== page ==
|Formation of British Columbia’s oldest rocks||2.0 Ga||July|
|Evolution of the first multi-celled animals||0.6 Ga or 600 Ma||November 15|
|Animals first crawled onto land||360 Ma||December 1|
|Vancouver Island reached North America and the Rocky Mountains were formed||90 Ma||December 25|
|Extinction of the non-avian dinosaurs||65 Ma||December 26|
|Beginning of the Pleistocene ice age||2 Ma or 2000 ka||8 p.m., December, 31|
|Retreat of the most recent glacial ice from southern Canada||14 ka||11:58 p.m., December 31|
|Arrival of the first people in British Columbia||10 ka||11:59 p.m., December 31|
|Arrival of the first Europeans on the west coast of what is now Canada||250 years ago||2 seconds before midnight, December 31|
Uniformitarianism is the notion that the geological processes occurring on Earth today are the same ones that occurred in the past. This is an important idea because it means that observations we make today about geological processes can be used to interpret and understand the rock record. While this idea might not seem remarkable, it was groundbreaking and even controversial for its time. Many people who heard about it for the first time thought about the age of the Earth in thousands of years, but uniformitarianism required them to think on timescales almost too vast to comprehend. For some, this implied questioning the very existence of God.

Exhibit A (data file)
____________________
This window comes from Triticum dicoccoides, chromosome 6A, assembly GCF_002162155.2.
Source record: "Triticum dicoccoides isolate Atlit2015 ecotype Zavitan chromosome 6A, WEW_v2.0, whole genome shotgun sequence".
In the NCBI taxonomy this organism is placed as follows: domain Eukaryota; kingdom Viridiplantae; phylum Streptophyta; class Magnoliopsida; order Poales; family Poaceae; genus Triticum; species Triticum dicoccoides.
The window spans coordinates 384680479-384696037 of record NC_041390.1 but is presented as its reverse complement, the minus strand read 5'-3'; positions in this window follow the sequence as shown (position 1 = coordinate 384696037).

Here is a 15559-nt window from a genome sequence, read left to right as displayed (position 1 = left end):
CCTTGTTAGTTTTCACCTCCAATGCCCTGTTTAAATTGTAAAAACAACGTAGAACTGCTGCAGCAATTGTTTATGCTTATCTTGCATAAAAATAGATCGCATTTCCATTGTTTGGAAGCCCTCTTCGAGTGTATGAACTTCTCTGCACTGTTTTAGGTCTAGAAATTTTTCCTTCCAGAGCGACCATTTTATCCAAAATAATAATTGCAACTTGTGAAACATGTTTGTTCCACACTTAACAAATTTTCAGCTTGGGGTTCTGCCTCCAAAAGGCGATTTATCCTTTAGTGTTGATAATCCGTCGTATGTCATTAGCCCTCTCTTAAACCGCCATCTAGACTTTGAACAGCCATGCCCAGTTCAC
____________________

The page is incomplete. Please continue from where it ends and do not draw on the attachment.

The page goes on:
The Scottish geologist James Hutton initially presented the idea in 1785. Charles Lyell, also a Scottish geologist, paraphrased this idea as “the present is the key to the past” in his book Principles of Geology. This is how it is often described today.
We should clarify that not all geological processes occurring today were present at all times in the geological past. For example, some important chemical reactions that happened on Earth’s surface today require abundant oxygen in the atmosphere, and could not have occurred prior to Earth developing an oxygen-rich atmosphere. Conversely, there was a time in Earth’s history when continents as we know them hadn’t yet developed. We must be cognizant of the fact that conditions were different at different times in Earth’s history, and take that into account when interpreting the rock record.